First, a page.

On October 12th we quietly launched our new Continuous Learning (CL) auto-calibration system for Pressure. The system performs a quality control inspection on the raw station pressure sensor data from your AIR, and applies calibration corrections if needed. Here’s how it works:
The Pressure CL system begins by comparing your AIR’s pressure data to numerous trusted data sources in your immediate area. The data sources are used to define a reference sea level pressure value. The value is then adjusted to an equivalent station pressure using your station’s elevation and AIR’s height above ground level. As a final step, the system will analyze and QC the station pressure, and once confirmed, a calibration is computed and applied to your AIR. Subsequent station pressure observations from your AIR will be governed by this calibration. The system is run every day keeping your pressure data in perfect calibration forever.
Note: if you have made adjustments to your elevation to manually “calibrate” your pressure sensor, please feel free to set it back to the correct value. Doing so will result in odd pressure values at first, but give the CL Pressure system a day or so to run again, and it will fall into line.
If after a day or two your Pressure calibration still seems off, please let us know directly and we’ll dig into your data.
A few notes on Station Pressure versus Sea Level Pressure….
Sea Level Pressure = Barometric Pressure = Relative Pressure = air pressure adjusted to sea level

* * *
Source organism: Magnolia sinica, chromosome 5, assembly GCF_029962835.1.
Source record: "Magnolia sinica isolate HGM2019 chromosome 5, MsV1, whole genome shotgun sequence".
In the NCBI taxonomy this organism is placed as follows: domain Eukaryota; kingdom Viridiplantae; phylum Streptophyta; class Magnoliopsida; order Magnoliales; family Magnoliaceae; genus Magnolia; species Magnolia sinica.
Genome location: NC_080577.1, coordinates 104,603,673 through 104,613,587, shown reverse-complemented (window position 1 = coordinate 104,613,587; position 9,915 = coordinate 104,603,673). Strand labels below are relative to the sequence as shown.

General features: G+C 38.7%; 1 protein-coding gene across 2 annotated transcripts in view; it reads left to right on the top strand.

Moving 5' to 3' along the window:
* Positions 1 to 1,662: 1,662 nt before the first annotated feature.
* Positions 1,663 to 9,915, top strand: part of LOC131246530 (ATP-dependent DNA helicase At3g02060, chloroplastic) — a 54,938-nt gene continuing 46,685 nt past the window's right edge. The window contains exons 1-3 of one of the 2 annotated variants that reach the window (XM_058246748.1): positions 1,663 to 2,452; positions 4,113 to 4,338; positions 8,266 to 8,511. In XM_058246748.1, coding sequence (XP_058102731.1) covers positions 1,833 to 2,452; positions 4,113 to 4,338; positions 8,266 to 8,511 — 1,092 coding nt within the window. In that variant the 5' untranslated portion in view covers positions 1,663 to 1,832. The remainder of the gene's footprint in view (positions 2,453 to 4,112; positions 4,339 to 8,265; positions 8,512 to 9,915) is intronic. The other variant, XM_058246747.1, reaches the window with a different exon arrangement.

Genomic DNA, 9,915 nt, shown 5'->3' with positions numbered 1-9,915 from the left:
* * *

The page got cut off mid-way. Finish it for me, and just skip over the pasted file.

Station Pressure = Atmospheric Pressure = Absolute Pressure = air pressure measured by the sensor
There are two pressure values reported in the Smart Weather app. One of them is called station pressure - it’s also called “absolute pressure”; or “atmospheric pressure”. This is the value actually measured by the sensor in your AIR. This value is not of much use to people, unless for some reason you want to know what the actual pressure is at your house (maybe for brewing beer or baking bread ?).
The other pressure value reported is “sea level pressure”; - it’s also called “relative pressure” or “barometric pressure”. This value is NOT what the sensor actually measures. Rather, it’s the value that would be measured if you were standing at mean sea level under the same sort of atmospheric conditions at your house. It’s adjusted or “normalized” based on the device’s total height above mean sea level. In the Smart Weather context, the “total height” is the sum of the “elevation” value that you set for your station location and the “height above ground” value that you set for your AIR device.
The value displayed in the main interface of the Smart Weather apps is sea level pressure. Why? Because that’s the most common way to report pressure and it’s the only way to facilitate comparison between locations with different altitudes. This lets you compare apples to apples. This is the value meteorologists care about. This is the value most weather services, websites and apps commonly report. This is also the value that most other home weather stations display. It’s also the value an analog mercury barometer should show.